“The Cue Ball” Holds History

You know the experience. You walk through a door and you think, “Am I in the right place?” That’s how I felt when Mike and I strolled into “The Cue Ball” in Salem, Oregon one afternoon on our “Great 2018 Pool Hall Road Tour.”.It looked like a pool hall as we stood in the doorway;  there were players at the tables.  But about a third of the way alongside the left wall was large opening and through the opening we could see from a sideways glance that some kind of furniture piled on top of each other. At first I thought I was in a pool hall slash furniture warehouse, but when we walked through the opening we could see that the large pieces of “furniture” were pool tables. You just don’t get to see that many legs in the air at one time unless you’re in the front row of the Rockettes in Radio City Music Hall, and I still couldn’t figure out why these tables were there. Mike must have realized right away because he left me standing there dumbfounded while he was already walking into the next room where other pool tables were doing what they’re supposed to do, standing up right with no other table on top of them.

A Room That Displays Things Is A ….

It wasn’t long before the owner, Jimmy came in. I think he was wondering what I was up to. Even I was wondering what we were up to!  I guess I was trying to figure out what exactly this place,”The Cue Ball,” was.  Was it a museum, a furniture warehouse, an assisted living program for old pool tables?  No. On closer look, the tables stacked in front of my eyes (there must have been 8 to 12 in that room) were all brand new, all different woods, different makes and different models.

This was a showroom!  I was standing in the middle of a pool table showroom! “People come in and pick out a model of table for their home,” Jimmy explained slowly so it would somehow sink through my head. “They can order their choice of pockets and special cloth.  They can order a 7, 8, or 9 ft table dependent on their room size.”

When you think about it, stacking up the tables on top of each other is the best solution for a pool table showroom. You can fit more models into your space and still get a pretty good idea of what the table beneath it looks like, so I was getting the picture.

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Statues, Murals, and Memories

Jimmy probably figured out from the moment we walked in that we hadn’t come to buy a pool table, but I now felt compelled to explain exactly what we were doing at his pool hall/showroom.  I had no idea what Mike was doing. He’s pretty much a Lone Ranger when it comes to pool halls.  So Jimmy, being a kind and easy-going guy who has a lot of history burning a hole in his pocket, was quite willing to answer my questions as he showed me around.

I would have needed to have remembered my Shorthand class in high school much better to write down everything Jimmy explained to me about this unassuming space and the history of the objects in it.  Jimmy has been in the business for fifty-five years, so he has met with some of the great pool players of our time and has some artifacts from historic places around Oregon.  One or two of the murals on the back wall of “Cue Ball” is from an auction of articles from a famous hotel on the Columbia River in Portland. (Perhaps Jimmy said “The Red Line: or “The Red Lion,” I’m not sure.)  The life-size stature of the pool players are from a billiard club that went out of business.  I don’t think those guys are ever leaving “The Cue Ball.”  If you stop into “The Cue Ball” in Salem, be sure to check out the wall on the right.  There’ll you’ll find an old poster of “Cowboy” Jimmy Moore who put on a demonstration at “The Cue Ball” back in the day.  Any one who has been around pool players has heard the name Mosconi and apparently Jimmy Moore had beaten Mosconi at one point, and, Minnesota Fats.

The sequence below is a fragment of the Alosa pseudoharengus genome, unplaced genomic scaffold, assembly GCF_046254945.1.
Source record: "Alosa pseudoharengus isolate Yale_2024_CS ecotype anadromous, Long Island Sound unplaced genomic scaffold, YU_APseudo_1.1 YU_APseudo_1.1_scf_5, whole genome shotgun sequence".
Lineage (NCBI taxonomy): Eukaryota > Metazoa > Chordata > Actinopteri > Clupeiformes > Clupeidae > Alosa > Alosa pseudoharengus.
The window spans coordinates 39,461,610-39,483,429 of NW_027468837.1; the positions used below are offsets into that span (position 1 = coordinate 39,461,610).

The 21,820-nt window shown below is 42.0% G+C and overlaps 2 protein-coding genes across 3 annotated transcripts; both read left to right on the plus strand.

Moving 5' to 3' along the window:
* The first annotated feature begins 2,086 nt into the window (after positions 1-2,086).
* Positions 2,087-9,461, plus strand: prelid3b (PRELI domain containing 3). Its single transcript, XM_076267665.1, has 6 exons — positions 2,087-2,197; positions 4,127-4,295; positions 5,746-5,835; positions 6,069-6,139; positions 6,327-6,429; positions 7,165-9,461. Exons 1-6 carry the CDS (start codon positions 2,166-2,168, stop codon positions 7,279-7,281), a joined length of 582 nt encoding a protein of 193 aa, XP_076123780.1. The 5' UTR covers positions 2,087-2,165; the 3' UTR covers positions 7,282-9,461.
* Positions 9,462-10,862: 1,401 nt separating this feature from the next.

But The Best…

But while you’re looking at the right wall, you’ll see a space saved for the memory of a special friend of Jimmy’s, Don Malarkey. There’s a painting signed by Don Malarkey who was a member of “the band of brothers,” one of the groups of paratroopers who landed on the beaches of Normandy on D-Day, 1944.  If I had had my wits about me, I would have told Jimmy about my former father-in-law, who had told me stories about that day – being pulled down into the sea because of the equipment they landed with – not finding their unit for days afterward.  However, American historian Stephen E Ambrose, compiled the story of that campaign from extensive interviews with veterans of the “Easy Company.” the Airborne’s 506th Regiment.J, and Don Malarkey was one of them. Spielberg’s movie with Tom Hanks was made following that book and the HBO series, Band of Brothers, is from that era.  Jimmy was proud of the large impressive slate carving of a pool hall on the wall which he told me, was a gift from his long-time friend, Don.

Time had slipped away from us that afternoon at “The Cue Ball,” but before we had to leave, it occurred to me that there must be a reason that Jimmy Lebold has kept this pool hall/pool table/pool equipment shop running all these 55 years.  I could guess what that reason might be, but I thought I’d ask to find out.  His answer was not what I expected.  I thought he might have said because he loves the game of billiards or that it’s been a nice living.  But he didn’t.  He didn’t have to stop long to answer either.  “The reason I keep doing this?” he reiterated.  And then he said, as if it was obvious, “That’s easy. It’s brought me hundreds of friends!”




1 thought on ““The Cue Ball” Holds History

  1. Thank you to my favorite roving reporter ( & novelist) Billie Kelpin Olmon who delivers curiosity & supposition with real people interviews to our lives! Always provoking new thoughts & insights!
    To use ? vernacular- you got it in the corner pocket Billie!!!

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